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Must read investigation : US nuke regulators weaken safety rules!

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posted on Jun, 20 2011 @ 08:33 AM
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Truly a shocking investigation by AP. Good job AP!

US nuke regulators weaken safety rules

Federal regulators have been working closely with the nuclear power industry to keep the nation's aging reactors operating within safety standards by repeatedly weakening those standards, or simply failing to enforce them, an investigation by The Associated Press has found.

Time after time, officials at the U.S. Nuclear Regulatory Commission have decided that original regulations were too strict, arguing that safety margins could be eased without peril, according to records and interviews.

The result? Rising fears that these accommodations by the NRC are significantly undermining safety — and inching the reactors closer to an accident that could harm the public and jeopardize the future of nuclear power in the United States.

Examples abound. When valves leaked, more leakage was allowed — up to 20 times the original limit. When rampant cracking caused radioactive leaks from steam generator tubing, an easier test of the tubes was devised, so plants could meet standards.

Failed cables. Busted seals. Broken nozzles, clogged screens, cracked concrete, dented containers, corroded metals and rusty underground pipes — all of these and thousands of other problems linked to aging were uncovered in the AP's yearlong investigation. And all of them could escalate dangers in the event of an accident.

Yet despite the many problems linked to aging, not a single official body in government or industry has studied the overall frequency and potential impact on safety of such breakdowns in recent years, even as the NRC has extended the licenses of dozens of reactors.

Records show a recurring pattern: Reactor parts or systems fall out of compliance with the rules. Studies are conducted by the industry and government, and all agree that existing standards are "unnecessarily conservative."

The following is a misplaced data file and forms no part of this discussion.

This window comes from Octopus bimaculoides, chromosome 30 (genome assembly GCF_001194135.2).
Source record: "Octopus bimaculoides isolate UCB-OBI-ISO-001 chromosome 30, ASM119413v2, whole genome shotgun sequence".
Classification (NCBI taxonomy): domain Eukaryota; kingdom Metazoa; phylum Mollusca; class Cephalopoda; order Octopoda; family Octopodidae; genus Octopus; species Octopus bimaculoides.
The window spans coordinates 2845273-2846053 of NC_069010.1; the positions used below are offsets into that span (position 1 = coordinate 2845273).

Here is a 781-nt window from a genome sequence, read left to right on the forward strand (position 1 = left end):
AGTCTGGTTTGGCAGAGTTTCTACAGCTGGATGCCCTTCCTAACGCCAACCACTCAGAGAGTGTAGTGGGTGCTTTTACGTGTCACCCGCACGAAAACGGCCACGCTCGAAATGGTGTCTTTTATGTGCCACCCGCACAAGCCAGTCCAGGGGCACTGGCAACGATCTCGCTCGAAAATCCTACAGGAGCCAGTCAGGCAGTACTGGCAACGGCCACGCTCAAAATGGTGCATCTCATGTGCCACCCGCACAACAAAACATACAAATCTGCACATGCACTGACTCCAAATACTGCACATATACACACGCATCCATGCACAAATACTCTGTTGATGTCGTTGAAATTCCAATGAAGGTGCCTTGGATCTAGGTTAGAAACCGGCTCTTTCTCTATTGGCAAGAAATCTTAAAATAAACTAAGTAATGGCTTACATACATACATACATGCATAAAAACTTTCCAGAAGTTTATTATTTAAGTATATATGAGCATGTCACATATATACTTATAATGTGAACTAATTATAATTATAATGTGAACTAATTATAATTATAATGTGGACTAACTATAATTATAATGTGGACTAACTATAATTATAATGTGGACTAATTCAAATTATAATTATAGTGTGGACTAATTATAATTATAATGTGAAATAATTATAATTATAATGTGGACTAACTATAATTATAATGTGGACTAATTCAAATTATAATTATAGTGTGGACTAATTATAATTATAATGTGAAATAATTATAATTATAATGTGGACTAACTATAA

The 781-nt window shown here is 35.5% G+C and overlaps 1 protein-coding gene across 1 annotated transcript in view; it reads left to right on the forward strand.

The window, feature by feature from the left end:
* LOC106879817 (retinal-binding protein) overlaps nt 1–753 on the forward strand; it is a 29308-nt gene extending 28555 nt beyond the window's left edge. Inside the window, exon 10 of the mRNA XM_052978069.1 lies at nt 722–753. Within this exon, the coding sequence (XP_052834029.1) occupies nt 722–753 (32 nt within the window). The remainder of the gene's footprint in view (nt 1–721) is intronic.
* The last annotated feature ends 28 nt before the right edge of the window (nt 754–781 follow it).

The AP found proof that aging reactors have been allowed to run less safely to prolong operations. As equipment has approached or violated safety limits, regulators and reactor operators have loosened or bent the rules.

Last year, the NRC weakened the safety margin for acceptable radiation damage to reactor vessels — for a second time. The standard is based on a measurement known as a reactor vessel's "reference temperature," which predicts when it will become dangerously brittle and vulnerable to failure. Over the years, many plants have violated or come close to violating the standard.

As a result, the minimum standard was relaxed first by raising the reference temperature 50 percent, and then 78 percent above the original — even though a broken vessel could spill its radioactive contents into the environment.

The whole report is a must read. It's totally disgusting. The NRC are corrupt scum, putting American citizen, and the world, in very grave danger.

It's only a matter of time before something like Fukushima happens in the US... and I doubt anyone in Washington will do something about it before it's too late... like they always do.
edit on 20-6-2011 by Vitchilo because: (no reason given)




posted on Jun, 20 2011 @ 08:52 AM
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reply to post by Vitchilo
 

This is because people are allowed to be lazy because they are protected by bureaucracies. And because we listen but make no sound... Awesome find S&F



posted on Jun, 20 2011 @ 09:19 AM
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I wondered when I read the OP how many other countries are doing the same to keep their aged nuclear stations running.

I don't know what percentage of power production the nuclear stations contribute but I suspect part of this policy of dropping safety standards is due simply to keep the electricity flowing.

There's a number of countries with old nuclear generating capacity, without going into the economics of nuclear verses Coal etc, the nuclear debate seems to have slowed down development of new plants, and with an ever expanding power need, may have shot us all in the foot, basically because without new stations coming on line periodically, we have to run the older stations merely to keep up with demand.



posted on Jun, 29 2011 @ 11:02 PM
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This is a problem no doubt about that and it doesn't look like it's going away anytime soon. The infrastructure of Americas rise to wealth and power is rotting from within and with no economic boom in sight to either replace or properly maintain it....Well? If this doesn't count as being between a rock and a hard place, I surely don't know what does. Like Celente said America has to invent fire or the wheel to pull this off. Eventually the odds are fair that one of those aging plants will give out and there will be hell to pay and many "tombstones" How many beyond that have to fail before they shut them all down? After they are shut down, where does the gigantic power demand get its lunch? And if it gets to eat, who the heck is going to pay for it?



posted on Jun, 29 2011 @ 11:34 PM
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Excellent post, Vitch.

This report carries quite a bit more weight in the shadow of Fukushima Daiichi. If they began this over a year ago, then they were on the right track to begin with.

This needs to be broadcast far and wide to as many people as possible.



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